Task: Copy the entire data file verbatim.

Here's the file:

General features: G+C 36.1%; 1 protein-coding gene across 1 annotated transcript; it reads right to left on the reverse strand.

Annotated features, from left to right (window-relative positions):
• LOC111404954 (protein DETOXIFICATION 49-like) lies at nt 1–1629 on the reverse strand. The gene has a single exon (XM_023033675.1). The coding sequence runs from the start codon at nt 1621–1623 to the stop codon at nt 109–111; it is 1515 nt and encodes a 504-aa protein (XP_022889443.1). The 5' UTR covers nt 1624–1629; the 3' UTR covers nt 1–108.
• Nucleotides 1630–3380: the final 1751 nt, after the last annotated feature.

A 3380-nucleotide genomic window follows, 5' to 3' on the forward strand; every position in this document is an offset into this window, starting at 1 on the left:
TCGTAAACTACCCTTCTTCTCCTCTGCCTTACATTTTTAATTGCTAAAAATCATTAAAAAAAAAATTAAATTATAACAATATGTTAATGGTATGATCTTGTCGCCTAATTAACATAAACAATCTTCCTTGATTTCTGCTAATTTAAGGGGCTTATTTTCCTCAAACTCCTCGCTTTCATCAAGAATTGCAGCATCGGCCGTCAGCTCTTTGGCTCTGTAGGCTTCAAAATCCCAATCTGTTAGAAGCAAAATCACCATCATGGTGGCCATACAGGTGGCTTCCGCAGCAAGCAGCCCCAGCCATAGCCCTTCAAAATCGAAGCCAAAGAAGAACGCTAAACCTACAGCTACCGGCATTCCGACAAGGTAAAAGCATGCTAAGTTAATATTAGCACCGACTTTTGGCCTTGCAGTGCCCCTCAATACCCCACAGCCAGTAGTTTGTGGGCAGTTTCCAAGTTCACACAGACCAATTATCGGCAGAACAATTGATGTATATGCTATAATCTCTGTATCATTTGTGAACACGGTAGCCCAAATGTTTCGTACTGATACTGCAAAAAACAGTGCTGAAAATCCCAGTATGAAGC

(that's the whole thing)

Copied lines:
General features: G+C 36.1%; 1 protein-coding gene across 1 annotated transcript; it reads right to left on the reverse strand.

Annotated features, from left to right (window-relative positions):
• LOC111404954 (protein DETOXIFICATION 49-like) lies at nt 1–1629 on the reverse strand. The gene has a single exon (XM_023033675.1). The coding sequence runs from the start codon at nt 1621–1623 to the stop codon at nt 109–111; it is 1515 nt and encodes a 504-aa protein (XP_022889443.1). The 5' UTR covers nt 1624–1629; the 3' UTR covers nt 1–108.
• Nucleotides 1630–3380: the final 1751 nt, after the last annotated feature.

A 3380-nucleotide genomic window follows, 5' to 3' on the forward strand; every position in this document is an offset into this window, starting at 1 on the left:
TCGTAAACTACCCTTCTTCTCCTCTGCCTTACATTTTTAATTGCTAAAAATCATTAAAAAAAAAATTAAATTATAACAATATGTTAATGGTATGATCTTGTCGCCTAATTAACATAAACAATCTTCCTTGATTTCTGCTAATTTAAGGGGCTTATTTTCCTCAAACTCCTCGCTTTCATCAAGAATTGCAGCATCGGCCGTCAGCTCTTTGGCTCTGTAGGCTTCAAAATCCCAATCTGTTAGAAGCAAAATCACCATCATGGTGGCCATACAGGTGGCTTCCGCAGCAAGCAGCCCCAGCCATAGCCCTTCAAAATCGAAGCCAAAGAAGAACGCTAAACCTACAGCTACCGGCATTCCGACAAGGTAAAAGCATGCTAAGTTAATATTAGCACCGACTTTTGGCCTTGCAGTGCCCCTCAATACCCCACAGCCAGTAGTTTGTGGGCAGTTTCCAAGTTCACACAGACCAATTATCGGCAGAACAATTGATGTATATGCTATAATCTCTGTATCATTTGTGAACACGGTAGCCCAAATGTTTCGTACTGATACTGCAAAAAACAGTGCTGAAAATCCCAGTATGAAGC